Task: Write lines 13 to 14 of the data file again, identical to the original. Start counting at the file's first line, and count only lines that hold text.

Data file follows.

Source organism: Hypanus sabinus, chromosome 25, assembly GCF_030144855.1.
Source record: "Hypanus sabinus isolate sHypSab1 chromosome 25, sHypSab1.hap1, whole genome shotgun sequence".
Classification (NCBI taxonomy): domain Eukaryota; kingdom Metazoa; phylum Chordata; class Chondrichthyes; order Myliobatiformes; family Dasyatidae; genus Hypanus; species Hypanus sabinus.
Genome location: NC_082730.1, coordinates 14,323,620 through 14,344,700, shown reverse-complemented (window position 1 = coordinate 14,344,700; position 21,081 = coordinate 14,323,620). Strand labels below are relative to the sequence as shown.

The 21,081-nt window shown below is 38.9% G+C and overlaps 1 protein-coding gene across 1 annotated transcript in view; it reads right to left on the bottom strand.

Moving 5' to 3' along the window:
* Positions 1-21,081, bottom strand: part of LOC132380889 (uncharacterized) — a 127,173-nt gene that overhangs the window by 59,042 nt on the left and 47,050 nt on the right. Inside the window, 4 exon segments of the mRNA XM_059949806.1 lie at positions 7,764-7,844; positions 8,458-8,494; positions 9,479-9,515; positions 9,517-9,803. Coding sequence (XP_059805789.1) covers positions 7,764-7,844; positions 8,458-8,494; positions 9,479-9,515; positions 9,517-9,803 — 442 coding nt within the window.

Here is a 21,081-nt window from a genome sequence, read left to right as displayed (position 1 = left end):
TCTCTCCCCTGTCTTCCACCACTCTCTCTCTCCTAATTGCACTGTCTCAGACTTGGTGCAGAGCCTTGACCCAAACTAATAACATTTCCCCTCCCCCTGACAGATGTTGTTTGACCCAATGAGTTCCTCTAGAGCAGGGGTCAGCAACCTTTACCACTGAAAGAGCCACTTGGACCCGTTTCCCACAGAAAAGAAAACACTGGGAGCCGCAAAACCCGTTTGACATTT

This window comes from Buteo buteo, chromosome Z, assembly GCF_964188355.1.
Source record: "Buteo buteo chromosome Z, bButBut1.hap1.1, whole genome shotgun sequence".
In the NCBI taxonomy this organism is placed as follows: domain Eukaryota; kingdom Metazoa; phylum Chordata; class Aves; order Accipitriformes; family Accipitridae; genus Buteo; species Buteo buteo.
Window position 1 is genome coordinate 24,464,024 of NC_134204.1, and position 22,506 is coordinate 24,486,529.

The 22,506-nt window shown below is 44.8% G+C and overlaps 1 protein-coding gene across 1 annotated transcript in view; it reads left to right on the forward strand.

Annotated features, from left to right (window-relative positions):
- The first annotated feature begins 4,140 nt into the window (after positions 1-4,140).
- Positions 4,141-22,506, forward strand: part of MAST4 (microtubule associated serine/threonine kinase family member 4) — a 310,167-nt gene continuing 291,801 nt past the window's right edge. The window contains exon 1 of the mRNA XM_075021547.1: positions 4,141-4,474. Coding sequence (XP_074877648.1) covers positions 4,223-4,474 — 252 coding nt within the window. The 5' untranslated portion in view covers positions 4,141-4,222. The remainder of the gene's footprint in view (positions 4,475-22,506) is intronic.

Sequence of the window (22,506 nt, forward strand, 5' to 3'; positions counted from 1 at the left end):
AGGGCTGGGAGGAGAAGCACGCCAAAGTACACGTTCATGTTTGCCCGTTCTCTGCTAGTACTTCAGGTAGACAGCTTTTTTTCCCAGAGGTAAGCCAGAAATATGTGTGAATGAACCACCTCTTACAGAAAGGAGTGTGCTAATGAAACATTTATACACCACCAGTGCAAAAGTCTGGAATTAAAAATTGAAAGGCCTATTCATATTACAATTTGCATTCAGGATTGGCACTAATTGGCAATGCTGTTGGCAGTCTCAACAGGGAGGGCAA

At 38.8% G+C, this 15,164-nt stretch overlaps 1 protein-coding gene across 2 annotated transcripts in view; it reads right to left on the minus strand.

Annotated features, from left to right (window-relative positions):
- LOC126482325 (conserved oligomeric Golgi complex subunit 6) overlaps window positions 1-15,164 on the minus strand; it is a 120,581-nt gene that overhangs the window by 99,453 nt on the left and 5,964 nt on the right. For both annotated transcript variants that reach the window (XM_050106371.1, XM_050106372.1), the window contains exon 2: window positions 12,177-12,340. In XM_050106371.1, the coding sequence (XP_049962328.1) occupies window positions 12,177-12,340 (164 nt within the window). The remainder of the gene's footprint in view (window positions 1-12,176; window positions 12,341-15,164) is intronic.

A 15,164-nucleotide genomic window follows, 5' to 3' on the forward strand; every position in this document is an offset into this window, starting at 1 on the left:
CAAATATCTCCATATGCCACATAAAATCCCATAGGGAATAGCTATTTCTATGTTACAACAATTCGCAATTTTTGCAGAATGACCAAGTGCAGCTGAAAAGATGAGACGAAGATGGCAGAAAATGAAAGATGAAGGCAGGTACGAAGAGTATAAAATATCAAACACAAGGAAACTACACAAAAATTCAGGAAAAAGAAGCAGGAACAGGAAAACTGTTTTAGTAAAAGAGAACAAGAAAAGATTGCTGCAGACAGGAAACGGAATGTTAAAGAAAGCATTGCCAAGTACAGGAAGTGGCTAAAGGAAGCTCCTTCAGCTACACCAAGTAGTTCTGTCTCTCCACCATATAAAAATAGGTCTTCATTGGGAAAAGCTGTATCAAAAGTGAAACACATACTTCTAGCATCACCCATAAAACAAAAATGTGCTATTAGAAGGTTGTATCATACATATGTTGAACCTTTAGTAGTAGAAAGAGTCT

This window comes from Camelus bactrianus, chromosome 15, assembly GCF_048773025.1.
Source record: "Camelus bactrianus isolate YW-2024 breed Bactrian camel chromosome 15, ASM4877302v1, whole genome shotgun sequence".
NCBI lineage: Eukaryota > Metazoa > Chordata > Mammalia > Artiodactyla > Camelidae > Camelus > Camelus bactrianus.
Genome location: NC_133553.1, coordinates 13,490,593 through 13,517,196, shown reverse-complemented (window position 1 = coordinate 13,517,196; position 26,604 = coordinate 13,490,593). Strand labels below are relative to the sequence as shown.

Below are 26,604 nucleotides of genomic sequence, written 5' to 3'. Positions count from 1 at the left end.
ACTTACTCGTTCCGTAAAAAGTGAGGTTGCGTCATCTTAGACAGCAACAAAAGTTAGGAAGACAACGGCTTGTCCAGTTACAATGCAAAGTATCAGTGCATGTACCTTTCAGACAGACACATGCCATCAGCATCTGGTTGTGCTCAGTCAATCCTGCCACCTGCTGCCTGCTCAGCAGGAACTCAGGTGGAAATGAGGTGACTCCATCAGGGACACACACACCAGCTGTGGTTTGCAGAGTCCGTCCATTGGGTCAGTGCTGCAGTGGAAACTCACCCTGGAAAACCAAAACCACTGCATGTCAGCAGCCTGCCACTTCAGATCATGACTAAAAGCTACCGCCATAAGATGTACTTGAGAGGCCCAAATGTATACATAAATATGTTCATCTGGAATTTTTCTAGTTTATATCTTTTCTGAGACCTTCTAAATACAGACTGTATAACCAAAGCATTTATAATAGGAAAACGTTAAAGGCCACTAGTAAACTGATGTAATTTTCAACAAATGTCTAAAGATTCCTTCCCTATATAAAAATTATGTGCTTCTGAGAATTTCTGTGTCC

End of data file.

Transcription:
Window position 1 is genome coordinate 24,464,024 of NC_134204.1, and position 22,506 is coordinate 24,486,529.

The 22,506-nt window shown below is 44.8% G+C and overlaps 1 protein-coding gene across 1 annotated transcript in view; it reads left to right on the forward strand.